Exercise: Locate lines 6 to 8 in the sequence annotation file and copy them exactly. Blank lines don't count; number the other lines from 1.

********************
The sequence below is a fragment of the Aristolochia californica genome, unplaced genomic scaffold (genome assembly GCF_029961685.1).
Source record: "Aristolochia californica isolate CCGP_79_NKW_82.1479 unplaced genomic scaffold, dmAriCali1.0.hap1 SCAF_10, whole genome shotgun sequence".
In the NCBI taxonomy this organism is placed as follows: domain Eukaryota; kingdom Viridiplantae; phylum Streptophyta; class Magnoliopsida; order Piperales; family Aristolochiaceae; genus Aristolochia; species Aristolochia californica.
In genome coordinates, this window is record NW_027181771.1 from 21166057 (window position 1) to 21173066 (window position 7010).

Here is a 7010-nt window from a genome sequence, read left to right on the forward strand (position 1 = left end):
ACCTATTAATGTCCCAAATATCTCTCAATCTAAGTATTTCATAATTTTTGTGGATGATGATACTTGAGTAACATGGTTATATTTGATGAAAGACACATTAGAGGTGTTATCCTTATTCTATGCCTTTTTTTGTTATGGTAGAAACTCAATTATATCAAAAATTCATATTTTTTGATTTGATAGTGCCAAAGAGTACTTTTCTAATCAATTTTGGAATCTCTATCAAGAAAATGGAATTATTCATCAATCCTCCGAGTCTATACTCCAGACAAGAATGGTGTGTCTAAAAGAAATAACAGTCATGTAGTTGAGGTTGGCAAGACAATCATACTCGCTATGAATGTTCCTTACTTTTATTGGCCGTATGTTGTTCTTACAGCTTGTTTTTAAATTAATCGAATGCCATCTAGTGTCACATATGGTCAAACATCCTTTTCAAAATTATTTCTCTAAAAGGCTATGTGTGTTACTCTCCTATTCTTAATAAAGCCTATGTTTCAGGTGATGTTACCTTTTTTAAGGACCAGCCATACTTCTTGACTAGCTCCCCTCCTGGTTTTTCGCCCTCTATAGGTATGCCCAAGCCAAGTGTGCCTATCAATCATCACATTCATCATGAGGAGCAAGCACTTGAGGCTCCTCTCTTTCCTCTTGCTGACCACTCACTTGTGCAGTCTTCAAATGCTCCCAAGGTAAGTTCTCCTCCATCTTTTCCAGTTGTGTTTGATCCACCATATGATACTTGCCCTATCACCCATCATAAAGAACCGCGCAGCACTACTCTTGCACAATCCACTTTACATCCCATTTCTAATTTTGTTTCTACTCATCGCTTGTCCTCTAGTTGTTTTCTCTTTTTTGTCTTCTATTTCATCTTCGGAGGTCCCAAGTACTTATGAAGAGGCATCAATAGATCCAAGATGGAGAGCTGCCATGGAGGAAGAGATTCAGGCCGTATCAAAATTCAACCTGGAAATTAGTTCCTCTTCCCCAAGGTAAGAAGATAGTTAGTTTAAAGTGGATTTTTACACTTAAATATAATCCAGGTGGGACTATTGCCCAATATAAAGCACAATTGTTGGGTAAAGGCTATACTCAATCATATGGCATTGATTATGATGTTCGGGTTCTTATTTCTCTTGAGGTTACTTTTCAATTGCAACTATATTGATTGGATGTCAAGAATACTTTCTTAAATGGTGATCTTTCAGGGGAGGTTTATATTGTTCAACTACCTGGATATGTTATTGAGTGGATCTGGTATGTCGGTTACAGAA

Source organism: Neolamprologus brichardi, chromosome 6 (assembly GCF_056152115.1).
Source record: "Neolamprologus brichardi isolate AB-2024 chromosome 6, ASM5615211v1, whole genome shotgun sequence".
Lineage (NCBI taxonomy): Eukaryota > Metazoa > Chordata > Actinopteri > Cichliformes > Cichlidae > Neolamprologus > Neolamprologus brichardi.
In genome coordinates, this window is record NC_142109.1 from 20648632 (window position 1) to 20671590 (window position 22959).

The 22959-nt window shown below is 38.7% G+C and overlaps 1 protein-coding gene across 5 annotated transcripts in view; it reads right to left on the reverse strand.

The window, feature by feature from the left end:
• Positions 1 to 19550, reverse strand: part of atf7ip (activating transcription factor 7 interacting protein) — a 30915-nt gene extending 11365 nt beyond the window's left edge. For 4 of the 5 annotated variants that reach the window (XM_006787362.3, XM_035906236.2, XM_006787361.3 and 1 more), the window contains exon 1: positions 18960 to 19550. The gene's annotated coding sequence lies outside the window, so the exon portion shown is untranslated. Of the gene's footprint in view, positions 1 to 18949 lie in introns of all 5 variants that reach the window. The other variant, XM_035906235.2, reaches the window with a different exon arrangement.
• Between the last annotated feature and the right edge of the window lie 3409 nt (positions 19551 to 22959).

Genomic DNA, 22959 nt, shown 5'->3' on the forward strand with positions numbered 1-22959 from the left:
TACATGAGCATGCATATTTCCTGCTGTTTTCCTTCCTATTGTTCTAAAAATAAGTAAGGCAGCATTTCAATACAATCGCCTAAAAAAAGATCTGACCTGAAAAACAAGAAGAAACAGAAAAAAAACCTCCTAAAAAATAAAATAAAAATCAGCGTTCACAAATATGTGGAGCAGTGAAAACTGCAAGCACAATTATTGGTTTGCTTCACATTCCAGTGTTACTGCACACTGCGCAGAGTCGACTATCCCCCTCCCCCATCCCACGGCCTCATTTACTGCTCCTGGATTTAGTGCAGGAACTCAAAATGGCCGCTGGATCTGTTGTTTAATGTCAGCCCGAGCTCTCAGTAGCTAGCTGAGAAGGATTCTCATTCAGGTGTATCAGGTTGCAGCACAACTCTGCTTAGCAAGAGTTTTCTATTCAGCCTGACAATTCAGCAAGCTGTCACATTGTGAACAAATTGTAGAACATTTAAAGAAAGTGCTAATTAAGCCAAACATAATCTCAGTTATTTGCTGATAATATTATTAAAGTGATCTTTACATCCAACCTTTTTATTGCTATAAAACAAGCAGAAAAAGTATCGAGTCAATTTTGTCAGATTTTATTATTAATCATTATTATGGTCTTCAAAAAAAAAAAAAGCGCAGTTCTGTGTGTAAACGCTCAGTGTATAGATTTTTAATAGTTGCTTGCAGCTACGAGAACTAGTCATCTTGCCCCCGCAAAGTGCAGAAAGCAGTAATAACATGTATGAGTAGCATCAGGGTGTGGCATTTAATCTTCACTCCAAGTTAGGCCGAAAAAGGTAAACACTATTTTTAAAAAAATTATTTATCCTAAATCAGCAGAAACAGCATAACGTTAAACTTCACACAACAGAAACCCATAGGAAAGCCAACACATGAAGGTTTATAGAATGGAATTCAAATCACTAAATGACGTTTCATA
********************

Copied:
ACCTATTAATGTCCCAAATATCTCTCAATCTAAGTATTTCATAATTTTTGTGGATGATGATACTTGAGTAACATGGTTATATTTGATGAAAGACACATTAGAGGTGTTATCCTTATTCTATGCCTTTTTTTGTTATGGTAGAAACTCAATTATATCAAAAATTCATATTTTTTGATTTGATAGTGCCAAAGAGTACTTTTCTAATCAATTTTGGAATCTCTATCAAGAAAATGGAATTATTCATCAATCCTCCGAGTCTATACTCCAGACAAGAATGGTGTGTCTAAAAGAAATAACAGTCATGTAGTTGAGGTTGGCAAGACAATCATACTCGCTATGAATGTTCCTTACTTTTATTGGCCGTATGTTGTTCTTACAGCTTGTTTTTAAATTAATCGAATGCCATCTAGTGTCACATATGGTCAAACATCCTTTTCAAAATTATTTCTCTAAAAGGCTATGTGTGTTACTCTCCTATTCTTAATAAAGCCTATGTTTCAGGTGATGTTACCTTTTTTAAGGACCAGCCATACTTCTTGACTAGCTCCCCTCCTGGTTTTTCGCCCTCTATAGGTATGCCCAAGCCAAGTGTGCCTATCAATCATCACATTCATCATGAGGAGCAAGCACTTGAGGCTCCTCTCTTTCCTCTTGCTGACCACTCACTTGTGCAGTCTTCAAATGCTCCCAAGGTAAGTTCTCCTCCATCTTTTCCAGTTGTGTTTGATCCACCATATGATACTTGCCCTATCACCCATCATAAAGAACCGCGCAGCACTACTCTTGCACAATCCACTTTACATCCCATTTCTAATTTTGTTTCTACTCATCGCTTGTCCTCTAGTTGTTTTCTCTTTTTTGTCTTCTATTTCATCTTCGGAGGTCCCAAGTACTTATGAAGAGGCATCAATAGATCCAAGATGGAGAGCTGCCATGGAGGAAGAGATTCAGGCCGTATCAAAATTCAACCTGGAAATTAGTTCCTCTTCCCCAAGGTAAGAAGATAGTTAGTTTAAAGTGGATTTTTACACTTAAATATAATCCAGGTGGGACTATTGCCCAATATAAAGCACAATTGTTGGGTAAAGGCTATACTCAATCATATGGCATTGATTATGATGTTCGGGTTCTTATTTCTCTTGAGGTTACTTTTCAATTGCAACTATATTGATTGGATGTCAAGAATACTTTCTTAAATGGTGATCTTTCAGGGGAGGTTTATATTGTTCAACTACCTGGATATGTTATTGAGTGGATCTGGTATGTCGGTTACAGAA

Source organism: Neolamprologus brichardi, chromosome 6 (assembly GCF_056152115.1).
Source record: "Neolamprologus brichardi isolate AB-2024 chromosome 6, ASM5615211v1, whole genome shotgun sequence".